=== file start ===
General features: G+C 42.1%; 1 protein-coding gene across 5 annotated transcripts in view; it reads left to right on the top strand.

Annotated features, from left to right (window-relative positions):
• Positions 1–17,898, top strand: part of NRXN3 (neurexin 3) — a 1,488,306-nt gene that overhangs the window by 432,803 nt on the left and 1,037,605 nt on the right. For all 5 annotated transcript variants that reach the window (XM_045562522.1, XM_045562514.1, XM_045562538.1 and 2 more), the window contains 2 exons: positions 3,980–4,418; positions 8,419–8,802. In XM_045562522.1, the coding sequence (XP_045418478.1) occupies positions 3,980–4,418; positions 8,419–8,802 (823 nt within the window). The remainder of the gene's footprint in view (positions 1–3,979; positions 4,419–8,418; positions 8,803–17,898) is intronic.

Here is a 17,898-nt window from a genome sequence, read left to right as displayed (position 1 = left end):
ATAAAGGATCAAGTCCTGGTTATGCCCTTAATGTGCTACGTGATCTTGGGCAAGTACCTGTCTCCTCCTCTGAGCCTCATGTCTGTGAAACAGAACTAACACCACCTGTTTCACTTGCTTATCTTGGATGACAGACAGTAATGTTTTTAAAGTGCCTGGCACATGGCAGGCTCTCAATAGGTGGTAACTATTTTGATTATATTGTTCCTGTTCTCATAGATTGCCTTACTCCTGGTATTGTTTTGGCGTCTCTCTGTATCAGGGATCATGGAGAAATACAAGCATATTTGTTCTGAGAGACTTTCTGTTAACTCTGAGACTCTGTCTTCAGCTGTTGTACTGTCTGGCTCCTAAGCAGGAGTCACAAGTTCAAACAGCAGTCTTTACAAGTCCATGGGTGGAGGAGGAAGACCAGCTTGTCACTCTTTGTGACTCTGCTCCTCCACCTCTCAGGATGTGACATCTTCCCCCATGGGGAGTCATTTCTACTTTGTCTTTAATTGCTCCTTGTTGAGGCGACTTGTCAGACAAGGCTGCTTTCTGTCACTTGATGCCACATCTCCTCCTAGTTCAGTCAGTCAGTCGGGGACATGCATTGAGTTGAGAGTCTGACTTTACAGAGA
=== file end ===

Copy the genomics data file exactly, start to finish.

General features: G+C 42.1%; 1 protein-coding gene across 5 annotated transcripts in view; it reads left to right on the top strand.

Annotated features, from left to right (window-relative positions):
• Positions 1–17,898, top strand: part of NRXN3 (neurexin 3) — a 1,488,306-nt gene that overhangs the window by 432,803 nt on the left and 1,037,605 nt on the right. For all 5 annotated transcript variants that reach the window (XM_045562522.1, XM_045562514.1, XM_045562538.1 and 2 more), the window contains 2 exons: positions 3,980–4,418; positions 8,419–8,802. In XM_045562522.1, the coding sequence (XP_045418478.1) occupies positions 3,980–4,418; positions 8,419–8,802 (823 nt within the window). The remainder of the gene's footprint in view (positions 1–3,979; positions 4,419–8,418; positions 8,803–17,898) is intronic.

Here is a 17,898-nt window from a genome sequence, read left to right as displayed (position 1 = left end):
ATAAAGGATCAAGTCCTGGTTATGCCCTTAATGTGCTACGTGATCTTGGGCAAGTACCTGTCTCCTCCTCTGAGCCTCATGTCTGTGAAACAGAACTAACACCACCTGTTTCACTTGCTTATCTTGGATGACAGACAGTAATGTTTTTAAAGTGCCTGGCACATGGCAGGCTCTCAATAGGTGGTAACTATTTTGATTATATTGTTCCTGTTCTCATAGATTGCCTTACTCCTGGTATTGTTTTGGCGTCTCTCTGTATCAGGGATCATGGAGAAATACAAGCATATTTGTTCTGAGAGACTTTCTGTTAACTCTGAGACTCTGTCTTCAGCTGTTGTACTGTCTGGCTCCTAAGCAGGAGTCACAAGTTCAAACAGCAGTCTTTACAAGTCCATGGGTGGAGGAGGAAGACCAGCTTGTCACTCTTTGTGACTCTGCTCCTCCACCTCTCAGGATGTGACATCTTCCCCCATGGGGAGTCATTTCTACTTTGTCTTTAATTGCTCCTTGTTGAGGCGACTTGTCAGACAAGGCTGCTTTCTGTCACTTGATGCCACATCTCCTCCTAGTTCAGTCAGTCAGTCGGGGACATGCATTGAGTTGAGAGTCTGACTTTACAGAGA